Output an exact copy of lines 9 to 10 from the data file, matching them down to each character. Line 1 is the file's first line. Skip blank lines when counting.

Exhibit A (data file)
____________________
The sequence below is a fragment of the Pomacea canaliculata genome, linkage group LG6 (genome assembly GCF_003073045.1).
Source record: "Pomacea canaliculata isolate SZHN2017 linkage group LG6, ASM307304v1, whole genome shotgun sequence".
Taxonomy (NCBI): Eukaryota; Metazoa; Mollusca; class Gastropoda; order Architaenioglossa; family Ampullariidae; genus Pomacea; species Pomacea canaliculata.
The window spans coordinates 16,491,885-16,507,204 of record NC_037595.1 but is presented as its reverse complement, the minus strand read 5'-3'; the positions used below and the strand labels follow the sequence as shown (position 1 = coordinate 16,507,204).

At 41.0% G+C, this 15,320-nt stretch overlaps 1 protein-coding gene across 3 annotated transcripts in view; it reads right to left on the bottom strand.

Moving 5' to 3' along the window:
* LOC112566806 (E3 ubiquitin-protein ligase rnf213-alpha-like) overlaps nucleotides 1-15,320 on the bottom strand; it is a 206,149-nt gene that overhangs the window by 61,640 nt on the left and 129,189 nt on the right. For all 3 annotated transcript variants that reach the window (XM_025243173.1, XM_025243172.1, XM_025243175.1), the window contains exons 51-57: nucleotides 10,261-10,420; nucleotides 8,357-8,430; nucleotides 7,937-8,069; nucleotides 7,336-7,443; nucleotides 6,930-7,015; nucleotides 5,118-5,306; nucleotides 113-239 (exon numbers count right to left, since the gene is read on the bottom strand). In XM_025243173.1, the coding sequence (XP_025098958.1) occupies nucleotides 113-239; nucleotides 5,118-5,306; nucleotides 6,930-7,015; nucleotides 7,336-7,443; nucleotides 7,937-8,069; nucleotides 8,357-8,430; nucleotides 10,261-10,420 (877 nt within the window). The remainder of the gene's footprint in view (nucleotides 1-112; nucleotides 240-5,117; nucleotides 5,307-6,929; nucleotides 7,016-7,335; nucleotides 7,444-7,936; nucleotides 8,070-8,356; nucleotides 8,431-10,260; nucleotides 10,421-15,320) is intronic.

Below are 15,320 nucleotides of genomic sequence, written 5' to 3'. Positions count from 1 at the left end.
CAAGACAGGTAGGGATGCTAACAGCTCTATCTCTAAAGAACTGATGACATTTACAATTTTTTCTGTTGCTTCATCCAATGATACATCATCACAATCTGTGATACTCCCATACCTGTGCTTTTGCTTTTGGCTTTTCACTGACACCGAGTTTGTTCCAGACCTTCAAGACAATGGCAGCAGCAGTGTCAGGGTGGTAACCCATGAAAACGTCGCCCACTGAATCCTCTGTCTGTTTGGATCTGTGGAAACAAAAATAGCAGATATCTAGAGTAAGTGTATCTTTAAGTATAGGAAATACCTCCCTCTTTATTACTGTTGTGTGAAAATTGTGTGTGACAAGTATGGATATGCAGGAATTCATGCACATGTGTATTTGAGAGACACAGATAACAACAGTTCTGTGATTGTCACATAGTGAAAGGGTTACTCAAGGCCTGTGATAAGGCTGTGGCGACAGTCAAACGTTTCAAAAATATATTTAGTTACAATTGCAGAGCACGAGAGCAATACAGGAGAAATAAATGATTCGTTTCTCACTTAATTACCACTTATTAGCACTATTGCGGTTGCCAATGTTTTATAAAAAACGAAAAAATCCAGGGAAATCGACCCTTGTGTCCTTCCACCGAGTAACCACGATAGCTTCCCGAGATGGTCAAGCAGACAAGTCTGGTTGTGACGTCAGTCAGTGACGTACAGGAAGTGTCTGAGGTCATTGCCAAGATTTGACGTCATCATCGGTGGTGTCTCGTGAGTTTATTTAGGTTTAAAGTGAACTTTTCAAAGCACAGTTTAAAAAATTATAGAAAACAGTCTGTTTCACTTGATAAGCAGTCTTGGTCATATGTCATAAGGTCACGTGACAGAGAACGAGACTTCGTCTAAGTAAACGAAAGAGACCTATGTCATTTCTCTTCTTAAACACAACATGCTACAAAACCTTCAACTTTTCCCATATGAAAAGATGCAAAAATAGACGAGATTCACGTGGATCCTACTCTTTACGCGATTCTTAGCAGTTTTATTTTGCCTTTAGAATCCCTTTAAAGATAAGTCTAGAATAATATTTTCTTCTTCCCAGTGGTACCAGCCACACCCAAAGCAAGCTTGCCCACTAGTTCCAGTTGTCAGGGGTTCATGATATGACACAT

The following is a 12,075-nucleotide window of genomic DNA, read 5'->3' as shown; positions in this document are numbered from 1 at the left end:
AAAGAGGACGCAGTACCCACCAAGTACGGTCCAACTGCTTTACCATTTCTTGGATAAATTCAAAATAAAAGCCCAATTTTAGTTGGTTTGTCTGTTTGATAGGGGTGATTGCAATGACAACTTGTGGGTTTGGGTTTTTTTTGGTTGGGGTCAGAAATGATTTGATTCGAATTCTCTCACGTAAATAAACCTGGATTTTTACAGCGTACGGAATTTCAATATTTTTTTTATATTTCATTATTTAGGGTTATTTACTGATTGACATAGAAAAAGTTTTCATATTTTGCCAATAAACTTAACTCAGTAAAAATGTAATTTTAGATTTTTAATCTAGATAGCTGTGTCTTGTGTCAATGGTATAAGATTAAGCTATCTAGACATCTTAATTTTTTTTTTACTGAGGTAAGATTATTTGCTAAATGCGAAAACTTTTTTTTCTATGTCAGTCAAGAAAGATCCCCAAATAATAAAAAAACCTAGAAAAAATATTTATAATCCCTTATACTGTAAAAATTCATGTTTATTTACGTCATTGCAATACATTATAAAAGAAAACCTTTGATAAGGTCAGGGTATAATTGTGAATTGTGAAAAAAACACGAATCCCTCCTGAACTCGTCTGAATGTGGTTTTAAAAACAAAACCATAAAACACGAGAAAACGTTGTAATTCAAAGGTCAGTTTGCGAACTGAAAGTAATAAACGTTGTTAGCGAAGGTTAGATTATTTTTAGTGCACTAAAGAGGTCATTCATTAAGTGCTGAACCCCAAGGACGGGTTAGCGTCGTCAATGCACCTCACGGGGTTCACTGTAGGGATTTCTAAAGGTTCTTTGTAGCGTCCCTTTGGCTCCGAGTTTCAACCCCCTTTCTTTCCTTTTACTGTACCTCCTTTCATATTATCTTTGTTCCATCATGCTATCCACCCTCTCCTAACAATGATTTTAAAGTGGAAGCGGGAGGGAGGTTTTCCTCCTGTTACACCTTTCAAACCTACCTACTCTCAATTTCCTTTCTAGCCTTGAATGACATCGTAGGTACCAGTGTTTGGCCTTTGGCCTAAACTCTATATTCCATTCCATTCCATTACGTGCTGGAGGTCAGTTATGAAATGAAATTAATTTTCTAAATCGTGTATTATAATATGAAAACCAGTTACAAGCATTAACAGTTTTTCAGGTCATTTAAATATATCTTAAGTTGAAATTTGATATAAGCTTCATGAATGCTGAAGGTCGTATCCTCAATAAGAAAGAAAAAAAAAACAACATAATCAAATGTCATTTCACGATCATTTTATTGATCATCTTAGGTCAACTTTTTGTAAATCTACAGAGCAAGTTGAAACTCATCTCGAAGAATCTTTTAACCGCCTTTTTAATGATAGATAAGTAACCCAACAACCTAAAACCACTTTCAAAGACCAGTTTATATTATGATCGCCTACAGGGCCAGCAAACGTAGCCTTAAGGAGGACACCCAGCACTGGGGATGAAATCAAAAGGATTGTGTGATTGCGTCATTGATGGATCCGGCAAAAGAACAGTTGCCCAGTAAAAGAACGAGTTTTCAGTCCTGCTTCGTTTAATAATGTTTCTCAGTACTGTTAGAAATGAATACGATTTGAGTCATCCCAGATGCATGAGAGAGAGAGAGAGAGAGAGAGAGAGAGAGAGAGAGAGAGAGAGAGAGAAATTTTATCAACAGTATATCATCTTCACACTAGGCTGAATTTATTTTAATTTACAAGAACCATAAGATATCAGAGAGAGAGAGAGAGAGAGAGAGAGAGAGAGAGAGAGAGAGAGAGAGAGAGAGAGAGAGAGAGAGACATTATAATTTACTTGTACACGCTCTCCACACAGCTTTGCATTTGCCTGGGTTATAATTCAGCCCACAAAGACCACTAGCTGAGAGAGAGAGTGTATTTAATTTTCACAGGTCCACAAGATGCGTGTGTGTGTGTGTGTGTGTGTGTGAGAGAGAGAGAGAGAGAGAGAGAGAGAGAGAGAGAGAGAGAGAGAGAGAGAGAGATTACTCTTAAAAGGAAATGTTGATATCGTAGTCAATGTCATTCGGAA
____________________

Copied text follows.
CAAGACAGGTAGGGATGCTAACAGCTCTATCTCTAAAGAACTGATGACATTTACAATTTTTTCTGTTGCTTCATCCAATGATACATCATCACAATCTGTGATACTCCCATACCTGTGCTTTTGCTTTTGGCTTTTCACTGACACCGAGTTTGTTCCAGACCTTCAAGACAATGGCAGCAGCAGTGTCAGGGTGGTAACCCATGAAAACGTCGCCCACTGAATCCTCTGTCTGTTTGGATCTGTGGAAACAAAAATAGCAGATATCTAGAGTAAGTGTATCTTTAAGTATAGGAAATACCTCCCTCTTTATTACTGTTGTGTGAAAATTGTGTGTGACAAGTATGGATATGCAGGAATTCATGCACATGTGTATTTGAGAGACACAGATAACAACAGTTCTGTGATTGTCACATAGTGAAAGGGTTACTCAAGGCCTGTGATAAGGCTGTGGCGACAGTCAAACGTTTCAAAAATATATTTAGTTACAATTGCAGAGCACGAGAGCAATACAGGAGAAATAAATGATTCGTTTCTCACTTAATTACCACTTATTAGCACTATTGCGGTTGCCAATGTTTTATAAAAAACGAAAAAATCCAGGGAAATCGACCCTTGTGTCCTTCCACCGAGTAACCACGATAGCTTCCCGAGATGGTCAAGCAGACAAGTCTGGTTGTGACGTCAGTCAGTGACGTACAGGAAGTGTCTGAGGTCATTGCCAAGATTTGACGTCATCATCGGTGGTGTCTCGTGAGTTTATTTAGGTTTAAAGTGAACTTTTCAAAGCACAGTTTAAAAAATTATAGAAAACAGTCTGTTTCACTTGATAAGCAGTCTTGGTCATATGTCATAAGGTCACGTGACAGAGAACGAGACTTCGTCTAAGTAAACGAAAGAGACCTATGTCATTTCTCTTCTTAAACACAACATGCTACAAAACCTTCAACTTTTCCCATATGAAAAGATGCAAAAATAGACGAGATTCACGTGGATCCTACTCTTTACGCGATTCTTAGCAGTTTTATTTTGCCTTTAGAATCCCTTTAAAGATAAGTCTAGAATAATATTTTCTTCTTCCCAGTGGTACCAGCCACACCCAAAGCAAGCTTGCCCACTAGTTCCAGTTGTCAGGGGTTCATGATATGACACAT

The following is a 12,075-nucleotide window of genomic DNA, read 5'->3' as shown; positions in this document are numbered from 1 at the left end: